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Young Generation AwakeningEconomics, Society, and Policy on the Eve of the Arab Spring$
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Edward A. Sayre and Tarik M. Yousef

Print publication date: 2016

Print ISBN-13: 9780190224615

Published to Oxford Scholarship Online: August 2016

DOI: 10.1093/acprof:oso/9780190224615.001.0001

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The Effects of Education and Marriage on Young Women’s Labor Force Participation in the Middle East and North Africa

The Effects of Education and Marriage on Young Women’s Labor Force Participation in the Middle East and North Africa

Chapter:
(p.72) 4 The Effects of Education and Marriage on Young Women’s Labor Force Participation in the Middle East and North Africa
Source:
Young Generation Awakening
Author(s):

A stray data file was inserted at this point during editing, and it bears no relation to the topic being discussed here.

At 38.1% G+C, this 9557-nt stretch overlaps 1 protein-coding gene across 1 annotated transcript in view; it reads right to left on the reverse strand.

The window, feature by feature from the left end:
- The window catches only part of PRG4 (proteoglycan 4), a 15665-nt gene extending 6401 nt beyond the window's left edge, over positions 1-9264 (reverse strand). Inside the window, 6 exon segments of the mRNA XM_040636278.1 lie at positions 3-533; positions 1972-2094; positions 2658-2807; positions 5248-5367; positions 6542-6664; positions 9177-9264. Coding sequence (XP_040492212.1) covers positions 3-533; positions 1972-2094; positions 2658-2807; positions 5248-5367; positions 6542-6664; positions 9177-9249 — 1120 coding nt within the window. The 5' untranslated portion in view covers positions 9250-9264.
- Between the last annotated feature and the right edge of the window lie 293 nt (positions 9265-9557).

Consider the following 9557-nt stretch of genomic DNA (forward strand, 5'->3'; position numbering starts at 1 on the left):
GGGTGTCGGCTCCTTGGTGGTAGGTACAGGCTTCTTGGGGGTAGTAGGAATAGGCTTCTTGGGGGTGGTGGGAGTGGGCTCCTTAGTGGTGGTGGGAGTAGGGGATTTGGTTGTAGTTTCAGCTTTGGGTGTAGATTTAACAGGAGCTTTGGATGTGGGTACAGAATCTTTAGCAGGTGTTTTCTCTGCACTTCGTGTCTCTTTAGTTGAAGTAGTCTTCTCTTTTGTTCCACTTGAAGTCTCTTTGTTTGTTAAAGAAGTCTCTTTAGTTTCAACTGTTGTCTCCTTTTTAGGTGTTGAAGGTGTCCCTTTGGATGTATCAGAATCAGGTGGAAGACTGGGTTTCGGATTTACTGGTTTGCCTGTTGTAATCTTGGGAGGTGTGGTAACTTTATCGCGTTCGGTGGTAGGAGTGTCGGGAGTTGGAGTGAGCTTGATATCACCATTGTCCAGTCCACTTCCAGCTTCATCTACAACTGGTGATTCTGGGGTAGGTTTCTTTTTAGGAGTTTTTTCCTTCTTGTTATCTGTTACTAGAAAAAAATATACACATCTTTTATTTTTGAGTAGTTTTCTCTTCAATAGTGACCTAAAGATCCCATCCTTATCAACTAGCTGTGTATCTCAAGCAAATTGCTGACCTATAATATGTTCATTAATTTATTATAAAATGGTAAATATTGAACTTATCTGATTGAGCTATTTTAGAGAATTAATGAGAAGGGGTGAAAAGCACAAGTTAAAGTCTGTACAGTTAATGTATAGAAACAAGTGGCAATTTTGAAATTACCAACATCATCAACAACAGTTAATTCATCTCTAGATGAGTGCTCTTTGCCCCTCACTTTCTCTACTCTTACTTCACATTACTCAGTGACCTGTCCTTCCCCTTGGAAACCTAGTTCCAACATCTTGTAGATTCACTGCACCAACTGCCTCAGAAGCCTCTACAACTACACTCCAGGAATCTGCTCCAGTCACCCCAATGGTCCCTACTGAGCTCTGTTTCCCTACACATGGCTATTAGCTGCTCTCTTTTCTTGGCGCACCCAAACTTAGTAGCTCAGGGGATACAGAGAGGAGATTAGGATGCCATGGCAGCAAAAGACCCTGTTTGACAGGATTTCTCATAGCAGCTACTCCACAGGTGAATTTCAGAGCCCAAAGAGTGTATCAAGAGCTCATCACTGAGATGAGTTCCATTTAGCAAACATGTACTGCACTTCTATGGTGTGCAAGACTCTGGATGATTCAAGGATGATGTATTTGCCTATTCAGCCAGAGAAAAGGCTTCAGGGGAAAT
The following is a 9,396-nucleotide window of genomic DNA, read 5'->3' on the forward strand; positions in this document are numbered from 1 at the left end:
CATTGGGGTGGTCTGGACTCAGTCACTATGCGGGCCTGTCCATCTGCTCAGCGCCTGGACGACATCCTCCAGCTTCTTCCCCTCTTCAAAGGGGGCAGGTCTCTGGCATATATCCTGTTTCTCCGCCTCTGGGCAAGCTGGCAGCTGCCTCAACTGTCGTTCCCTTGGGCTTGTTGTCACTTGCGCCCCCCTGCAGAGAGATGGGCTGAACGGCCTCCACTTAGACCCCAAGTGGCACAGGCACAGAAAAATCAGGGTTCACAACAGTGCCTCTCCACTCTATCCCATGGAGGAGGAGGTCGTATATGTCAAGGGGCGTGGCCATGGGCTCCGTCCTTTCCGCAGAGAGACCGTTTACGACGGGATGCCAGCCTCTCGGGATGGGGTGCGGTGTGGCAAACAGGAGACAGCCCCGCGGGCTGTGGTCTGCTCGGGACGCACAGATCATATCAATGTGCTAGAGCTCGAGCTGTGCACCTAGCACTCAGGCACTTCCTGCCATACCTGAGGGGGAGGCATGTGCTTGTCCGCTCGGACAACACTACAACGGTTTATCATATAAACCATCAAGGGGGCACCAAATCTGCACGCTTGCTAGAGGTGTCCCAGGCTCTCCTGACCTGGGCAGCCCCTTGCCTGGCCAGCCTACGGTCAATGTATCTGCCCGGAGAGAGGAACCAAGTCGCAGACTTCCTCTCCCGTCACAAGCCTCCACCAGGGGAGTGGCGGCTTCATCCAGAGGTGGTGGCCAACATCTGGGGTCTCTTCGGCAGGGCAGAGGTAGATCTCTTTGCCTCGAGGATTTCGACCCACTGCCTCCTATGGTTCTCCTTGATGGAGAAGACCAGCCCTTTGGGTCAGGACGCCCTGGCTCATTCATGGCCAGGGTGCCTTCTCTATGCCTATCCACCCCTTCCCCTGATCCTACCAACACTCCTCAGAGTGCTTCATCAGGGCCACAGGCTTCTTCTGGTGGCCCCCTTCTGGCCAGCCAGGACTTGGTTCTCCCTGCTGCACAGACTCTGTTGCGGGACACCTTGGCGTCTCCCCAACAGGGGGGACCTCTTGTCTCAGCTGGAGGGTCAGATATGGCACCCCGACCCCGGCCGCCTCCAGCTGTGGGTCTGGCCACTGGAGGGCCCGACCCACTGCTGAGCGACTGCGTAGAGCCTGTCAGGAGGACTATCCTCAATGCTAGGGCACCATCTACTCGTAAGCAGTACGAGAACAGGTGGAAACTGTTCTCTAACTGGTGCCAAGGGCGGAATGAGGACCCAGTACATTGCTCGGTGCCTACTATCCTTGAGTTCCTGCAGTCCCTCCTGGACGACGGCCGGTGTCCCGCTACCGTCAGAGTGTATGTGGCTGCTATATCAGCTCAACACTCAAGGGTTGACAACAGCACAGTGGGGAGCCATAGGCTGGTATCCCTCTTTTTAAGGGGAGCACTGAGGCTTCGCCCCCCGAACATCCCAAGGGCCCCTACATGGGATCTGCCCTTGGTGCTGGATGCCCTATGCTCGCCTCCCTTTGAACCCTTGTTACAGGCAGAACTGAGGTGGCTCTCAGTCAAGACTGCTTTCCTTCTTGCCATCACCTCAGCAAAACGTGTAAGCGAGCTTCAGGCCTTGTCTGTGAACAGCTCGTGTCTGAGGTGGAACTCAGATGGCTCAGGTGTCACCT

Edward A. Sayre

Rana Hendy

Publisher:
Oxford University Press
DOI:10.1093/acprof:oso/9780190224615.003.0005

The Arab Middle East still lags behind the rest of the world in women’s labor force participation. This chapter explores the causes of Arab women’s low labor force participation, specifically the effect of marriage, by using micro-level data and retrospective histories from labor market panel surveys in Jordan and Egypt and a labor force survey in Tunisia. In Egypt and Jordan, women are more likely to stay in the labor force if they had a job in the public sector before marriage. The role of the formal private sector in women’s employment explains married Jordanian women’s relatively low-level labor force participation. Furthermore, husbands with more schooling are more likely to have wives who work, so long as the wives have at least a secondary degree. For women with less than a secondary degree, more schooling for the husband makes the wife less likely to participate in the labor force.

Keywords:   marriage, public sector, schooling, labor force participation, Tunisia, Jordan, Egypt

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